[4] Jones v. Perkins, 75 Wis. 2d 18, 23, 248 N.W.2d 468 (1977); Moutry v. American Mut. Liability Ins. Co., 35 Wis. 2d 652, 151 N.W.2d 630 (1967); Giese v. Karstedt, 30 Wis. 2d 630, 141 N.W.2d 886 (1966); Lemense v. Thiel, 25 Wis. 2d 364, 130 N.W.2d 875 (1964).

[5] The interpretation of contractual language may be a question of fact or of law. In RTE Corp. v. Maryland Casualty Co., 74 Wis. 2d 614, 621, 247 N.W.2d 171 (1976), this court said:

"... The construction of a written contract is normally a matter of law for the court, although in a case of ambiguity in a written contract where words or terms are to be construed by extrinsic evidence, then the question is one for the jury. The rule was stated as follows in Thurston v. Burnett & Beaver Dam. Farmers Mut. Fire Ins. Co., 98 Wis. 476, 478, 479, 74 N.W. 131 (1898): "`... The case comes clearly, within the rule that where language is plain and unambiguous, the apparent import of the words must govern, and the rule that where there is no uncertainty as to the meaning of the words used in the contract, and where such uncertainty exists but there is no extrinsic evidence or circumstance bearing on the subject to be considered in determining the meaning attributed to them by the parties when the contract was made, the proper interpretation of the words and construction of the contract are solely for the court.'"

See also Breiby v. Department of Administration, 55 Wis. 2d 16, 18, 197 N.W.2d 737 (1972); Westerman v. Richardson, 43 Wis. 2d 587, 591, 168 N.W.2d 851 (1969); Rabinovitz v. Travelers Ins. Co., 11 Wis. 2d 545, 549, 105 N.W.2d 807 (1960); Bauman v. Midland Union Ins. Co., 261 Wis. 449, 451, 53 N.W.2d 529 (1952); French v. Fidelity & Casualty Co. of N. Y., supra, 135 Wis. at 269."

If a question of law is involved, due consideration should be given by this court to the trial court's interpretation of a contract, but this court is not bound by such an interpretation. If a question of fact is involved this court will sustain a trial court unless its findings are contrary to the great weight and clear preponderance of the evidence. Moran v. Shern, 60 Wis. 2d 39, 46, 208 N.W.2d 348 (1973).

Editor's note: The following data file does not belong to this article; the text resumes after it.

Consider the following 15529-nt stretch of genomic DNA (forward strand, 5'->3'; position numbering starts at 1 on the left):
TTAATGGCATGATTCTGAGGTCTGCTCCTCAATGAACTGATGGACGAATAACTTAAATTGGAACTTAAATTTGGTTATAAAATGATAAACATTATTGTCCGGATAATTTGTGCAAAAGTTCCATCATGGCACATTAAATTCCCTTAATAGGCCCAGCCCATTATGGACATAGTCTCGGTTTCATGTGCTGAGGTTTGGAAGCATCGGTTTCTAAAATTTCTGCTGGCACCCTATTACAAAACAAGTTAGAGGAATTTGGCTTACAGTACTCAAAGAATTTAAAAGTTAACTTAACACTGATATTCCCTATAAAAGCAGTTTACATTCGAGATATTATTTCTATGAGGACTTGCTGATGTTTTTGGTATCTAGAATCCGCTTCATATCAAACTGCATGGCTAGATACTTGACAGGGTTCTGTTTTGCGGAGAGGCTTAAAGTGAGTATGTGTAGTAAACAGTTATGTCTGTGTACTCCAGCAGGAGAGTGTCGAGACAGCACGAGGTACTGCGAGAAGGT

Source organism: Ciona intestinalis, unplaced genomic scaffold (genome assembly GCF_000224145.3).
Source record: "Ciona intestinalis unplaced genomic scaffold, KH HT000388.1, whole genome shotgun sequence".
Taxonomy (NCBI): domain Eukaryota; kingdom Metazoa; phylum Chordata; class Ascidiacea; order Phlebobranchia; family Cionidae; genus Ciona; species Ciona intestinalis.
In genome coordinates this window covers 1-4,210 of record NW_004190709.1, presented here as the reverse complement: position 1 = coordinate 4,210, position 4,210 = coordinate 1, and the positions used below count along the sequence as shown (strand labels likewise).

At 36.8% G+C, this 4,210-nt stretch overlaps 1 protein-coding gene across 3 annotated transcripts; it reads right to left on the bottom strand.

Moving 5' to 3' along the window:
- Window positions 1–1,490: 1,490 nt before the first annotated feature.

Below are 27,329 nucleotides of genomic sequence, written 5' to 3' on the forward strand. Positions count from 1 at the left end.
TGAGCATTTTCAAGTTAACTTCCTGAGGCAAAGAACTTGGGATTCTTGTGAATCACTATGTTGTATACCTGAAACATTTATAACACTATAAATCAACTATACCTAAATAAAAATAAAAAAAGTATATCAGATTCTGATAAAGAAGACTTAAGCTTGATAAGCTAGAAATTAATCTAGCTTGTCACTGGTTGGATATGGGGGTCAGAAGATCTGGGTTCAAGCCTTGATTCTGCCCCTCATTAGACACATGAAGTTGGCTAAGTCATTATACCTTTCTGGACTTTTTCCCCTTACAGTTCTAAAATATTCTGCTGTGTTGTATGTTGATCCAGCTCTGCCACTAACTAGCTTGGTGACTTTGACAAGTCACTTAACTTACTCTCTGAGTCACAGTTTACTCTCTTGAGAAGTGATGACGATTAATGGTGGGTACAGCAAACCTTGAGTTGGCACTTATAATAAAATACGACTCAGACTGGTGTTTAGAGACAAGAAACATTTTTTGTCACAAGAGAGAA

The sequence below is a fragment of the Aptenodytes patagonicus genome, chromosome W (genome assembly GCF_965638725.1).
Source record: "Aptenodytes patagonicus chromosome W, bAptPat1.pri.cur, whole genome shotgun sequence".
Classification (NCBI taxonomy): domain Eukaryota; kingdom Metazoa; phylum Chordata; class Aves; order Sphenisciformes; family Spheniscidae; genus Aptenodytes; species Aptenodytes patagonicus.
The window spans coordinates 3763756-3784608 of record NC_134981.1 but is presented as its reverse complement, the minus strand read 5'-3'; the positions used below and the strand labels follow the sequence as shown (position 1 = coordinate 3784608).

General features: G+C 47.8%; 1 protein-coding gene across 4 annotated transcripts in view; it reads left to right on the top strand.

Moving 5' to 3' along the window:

This court has found the policy exclusion involved in the case at bar unambiguous. Jones v. Perkins, 75 Wis. 2d 18, 23, 248 N.W.2d 468 (1977). A construction of an unambiguous contract is a matter of law. Patti v. Western Machine Co., 72 Wis. 2d 348, 353, 241 N.W.2d 158 (1976). However, the testimony about Stephen's driving activities is in conflict. Factual disputes, the credibility of witnesses, and the inferences to be drawn from the evidence are resolved by the trier of fact. Milwaukee Mutual's brief contends that the trial court misinterpreted the applicable law and that its findings are against the great weight or clear preponderance of the evidence. The brief labels the question whether the truck was furnished or available for the regular use of Stephen a mixed question of law and fact. See also General Casualty Co. of Wisconsin v. Hines, 261 Iowa 738, 156 N.W.2d 118, 122, 123 (1968); 13 Couch on Insurance, sec. 45:1054, p. 69 (2d ed. 1965).

[6] Sec. 270.33, Stats. 1973:

"Except in actions and proceedings under ch. 299, upon a trial of an issue of fact by the court, its decision shall be given in writing and filed with the clerk within 60 days after submission of the cause, and shall state separately the facts found and the conclusions of law thereon; and judgment shall be entered accordingly."

[7] Sec. 805.17 (2), Stats.:

"(2) EFFECT. In all actions tried upon the facts without a jury or with an advisory jury, the court shall find the ultimate facts and state separately its conclusions of law thereon. The court shall file its findings and conclusions prior to rendering judgment. In granting or refusing interlocutory injunctions the court shall similarly file its written findings of fact and conclusions of law which constitute the grounds of its action. Requests for findings are not necessary for purposes of review. Findings of fact shall not be set aside unless clearly erroneous, and due regard shall be given to the opportunity of the trial court to judge the credibility of the witnesses. The findings of a referee may be adopted in whole or part as the findings of the court. If an opinion or memorandum of decision is filed, it will be sufficient if the findings of ultimate fact and conclusions of law appear therein. If the court directs a party to submit proposed findings and conclusions, the party shall serve the proposed findings and conclusions on all other parties not later than the time of submission to the court. The findings and conclusions or memorandum of decision shall be made as soon as practicable and in no event more than 60 days after the cause has been submitted in final form."

[8] Sec. 805.17(2), Stats., quoted above, specifically provides that "... If an opinion or memorandum of decision is filed, it will be sufficient if the findings of ultimate fact and conclusions of law appear therein."